I don’t have time report on all the details (you can watch the video and read the testimony), but conclude with a few general impressions. Not one of the Representatives who spoke opined that EB-5 is just fine the way it is – all expressed at least one concern, and sounded ready to support mending (if not ending) the RC program.Likewise, no one on the Committee side advocated for canceling the proposed Obama-era regulations – the only question was whether Congress should take back the policy-making ball and act first.  I heard little sympathy for the industry position that USCIS’s proposed investment amounts are too high and its proposed TEA incentive too restrictive. (Lofgren (D-CA) and Nadler (D-NY) spoke out for qualifications considering the urban context and investor demand, Goodlatte noted that he’d been willing to accept less drastic proposals, and Brunner advocated for market-based alternatives.) Goodlatte and Lofgren both raised the specter of retroactivity, which they didn’t call “changing the rules of the game midstream and thus derailing thousands of good-faith investors and projects and job creation” but rather “implementing reform now, instead of postponing it 7-8 years until the backlog is through the system (while not blaming ourselves for the legislative lollygagging that spurred the surges/backlogs)” Even David North was taken aback by the suggestion that Congress could impose a retroactive new investment amount, but apparently Mr. Goodlatte still hasn’t been shown how disastrous and counterproductive such a move would be.  What are you doing, industry advocates, besides earning a bad reputation for obstruction?  This hearing also suggested that Congress isn’t being informed about direct EB-5, and hasn’t considered the impact of investment amount, TEA, and job allocation changes outside the regional center context. Generally, I came away from the hearing with a sense that the House Judiciary Committee agrees about the need for some EB-5 program changes, recognizes program benefits but is more angry than before about flaws, and has progressed little since last year toward refining or agreeing about specific proposals for change.  (However a lobbyist speaking to The Real Deal pointed out that the hearing was not well attended by Judiciary Committee members, so the views expressed may not be representative.) There’s reportedly EB-5 reform legislation cooking behind the scenes, but we didn’t get any preview at this hearing, and the clock to the next regional center program sunset date on April 28 is ticking loudly.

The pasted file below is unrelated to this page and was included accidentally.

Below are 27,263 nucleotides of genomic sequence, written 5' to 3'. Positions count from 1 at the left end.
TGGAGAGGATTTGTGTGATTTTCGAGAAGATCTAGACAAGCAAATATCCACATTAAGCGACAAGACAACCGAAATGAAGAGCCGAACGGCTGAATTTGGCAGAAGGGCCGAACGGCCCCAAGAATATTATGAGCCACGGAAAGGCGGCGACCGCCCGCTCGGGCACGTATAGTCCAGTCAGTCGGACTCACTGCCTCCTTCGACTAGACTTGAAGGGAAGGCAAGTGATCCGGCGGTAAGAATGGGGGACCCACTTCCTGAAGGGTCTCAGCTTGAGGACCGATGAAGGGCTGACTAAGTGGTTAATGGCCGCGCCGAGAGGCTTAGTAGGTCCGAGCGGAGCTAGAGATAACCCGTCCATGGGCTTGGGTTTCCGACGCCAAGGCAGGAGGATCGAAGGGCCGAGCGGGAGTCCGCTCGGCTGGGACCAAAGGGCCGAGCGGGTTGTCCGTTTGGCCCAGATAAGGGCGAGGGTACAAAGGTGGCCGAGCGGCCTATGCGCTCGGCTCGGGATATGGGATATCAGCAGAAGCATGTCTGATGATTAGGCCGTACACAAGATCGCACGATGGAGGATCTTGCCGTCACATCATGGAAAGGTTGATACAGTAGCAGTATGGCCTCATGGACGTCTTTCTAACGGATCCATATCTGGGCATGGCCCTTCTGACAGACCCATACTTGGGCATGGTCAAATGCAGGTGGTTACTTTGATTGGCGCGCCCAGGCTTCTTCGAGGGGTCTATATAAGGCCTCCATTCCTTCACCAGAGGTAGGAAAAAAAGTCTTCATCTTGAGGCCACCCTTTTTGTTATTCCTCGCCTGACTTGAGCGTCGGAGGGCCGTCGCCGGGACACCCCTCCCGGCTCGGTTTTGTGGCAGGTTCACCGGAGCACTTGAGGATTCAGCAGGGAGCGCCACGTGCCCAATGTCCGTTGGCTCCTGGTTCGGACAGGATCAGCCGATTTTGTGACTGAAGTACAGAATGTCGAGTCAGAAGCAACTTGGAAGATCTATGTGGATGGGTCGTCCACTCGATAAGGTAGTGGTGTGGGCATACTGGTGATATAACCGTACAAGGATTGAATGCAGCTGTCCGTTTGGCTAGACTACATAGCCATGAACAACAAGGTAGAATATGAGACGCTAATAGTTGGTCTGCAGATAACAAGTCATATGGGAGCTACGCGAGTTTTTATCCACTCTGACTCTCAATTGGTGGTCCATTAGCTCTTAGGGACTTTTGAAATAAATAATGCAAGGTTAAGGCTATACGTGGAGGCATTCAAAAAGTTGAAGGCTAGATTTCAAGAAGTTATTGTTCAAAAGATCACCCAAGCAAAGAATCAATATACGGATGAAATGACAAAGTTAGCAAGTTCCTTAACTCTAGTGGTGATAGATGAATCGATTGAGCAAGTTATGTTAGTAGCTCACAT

3/3 USCIS EB-5 Stakeholder Engagement (I-829 division, RC geographic area, site visits, filing tips)

Today’s EB-5 Stakeholder Engagement with USCIS provided a number of important updates. (3/20 UPDATE: USCIS has now uploaded copies of prepared statements by Colucci and Harrison.) I have uploaded my recording, and summarized a few highlights.

  • EB-5 Petition Statistics: In October to December 2016, IPO saw a continued surge in petition filings, with 4,395 I-526 petitions received, 752 I-829 receipts, and 184 I-924 receipts. During that quarter, IPO processed 3,583 I-526 petitions (a record high), 112 I-829 petitions (a near-record low), and 88 I-924 petitions. IPO is now reorienting resources toward I-829, after having previously prioritized I-526 and I-924. Mr. Colucci commented that IPO processed more I-829s last month than in all of last quarter.
  • IPO Staffing: IPO is subject to the executive freeze on Federal agency hiring; however, USCIS has requested exemptions for certain “mission-critical” positions, and IPO has received an exemption for its adjudicator position. IPO now has 157 employees (below their target of 171 employees for the end of last year). IPO is authorized to hire up to 247 employees this fiscal year, subject to the hiring freeze and any exemptions. Increased staffing is IPO’s primary strategy for improving processing times.